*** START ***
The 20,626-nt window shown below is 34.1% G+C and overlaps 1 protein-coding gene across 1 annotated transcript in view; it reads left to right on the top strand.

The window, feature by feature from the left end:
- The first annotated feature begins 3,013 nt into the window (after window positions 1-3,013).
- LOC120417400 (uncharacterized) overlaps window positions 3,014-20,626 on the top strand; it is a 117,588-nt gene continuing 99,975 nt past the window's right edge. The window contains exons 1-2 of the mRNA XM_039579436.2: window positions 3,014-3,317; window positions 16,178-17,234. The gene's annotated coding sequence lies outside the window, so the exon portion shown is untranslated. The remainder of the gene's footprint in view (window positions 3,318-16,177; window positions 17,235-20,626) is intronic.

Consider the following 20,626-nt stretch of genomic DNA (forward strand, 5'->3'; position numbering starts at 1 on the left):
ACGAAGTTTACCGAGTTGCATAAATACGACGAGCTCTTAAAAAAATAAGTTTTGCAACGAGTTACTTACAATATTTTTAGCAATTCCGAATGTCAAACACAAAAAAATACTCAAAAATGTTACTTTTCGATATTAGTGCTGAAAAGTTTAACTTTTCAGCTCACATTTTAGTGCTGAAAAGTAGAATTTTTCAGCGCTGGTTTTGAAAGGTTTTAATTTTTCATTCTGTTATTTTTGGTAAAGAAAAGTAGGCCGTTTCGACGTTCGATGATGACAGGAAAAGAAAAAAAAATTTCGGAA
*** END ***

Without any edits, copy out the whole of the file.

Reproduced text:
The 20,626-nt window shown below is 34.1% G+C and overlaps 1 protein-coding gene across 1 annotated transcript in view; it reads left to right on the top strand.

The window, feature by feature from the left end:
- The first annotated feature begins 3,013 nt into the window (after window positions 1-3,013).
- LOC120417400 (uncharacterized) overlaps window positions 3,014-20,626 on the top strand; it is a 117,588-nt gene continuing 99,975 nt past the window's right edge. The window contains exons 1-2 of the mRNA XM_039579436.2: window positions 3,014-3,317; window positions 16,178-17,234. The gene's annotated coding sequence lies outside the window, so the exon portion shown is untranslated. The remainder of the gene's footprint in view (window positions 3,318-16,177; window positions 17,235-20,626) is intronic.

Consider the following 20,626-nt stretch of genomic DNA (forward strand, 5'->3'; position numbering starts at 1 on the left):
ACGAAGTTTACCGAGTTGCATAAATACGACGAGCTCTTAAAAAAATAAGTTTTGCAACGAGTTACTTACAATATTTTTAGCAATTCCGAATGTCAAACACAAAAAAATACTCAAAAATGTTACTTTTCGATATTAGTGCTGAAAAGTTTAACTTTTCAGCTCACATTTTAGTGCTGAAAAGTAGAATTTTTCAGCGCTGGTTTTGAAAGGTTTTAATTTTTCATTCTGTTATTTTTGGTAAAGAAAAGTAGGCCGTTTCGACGTTCGATGATGACAGGAAAAGAAAAAAAAATTTCGGAA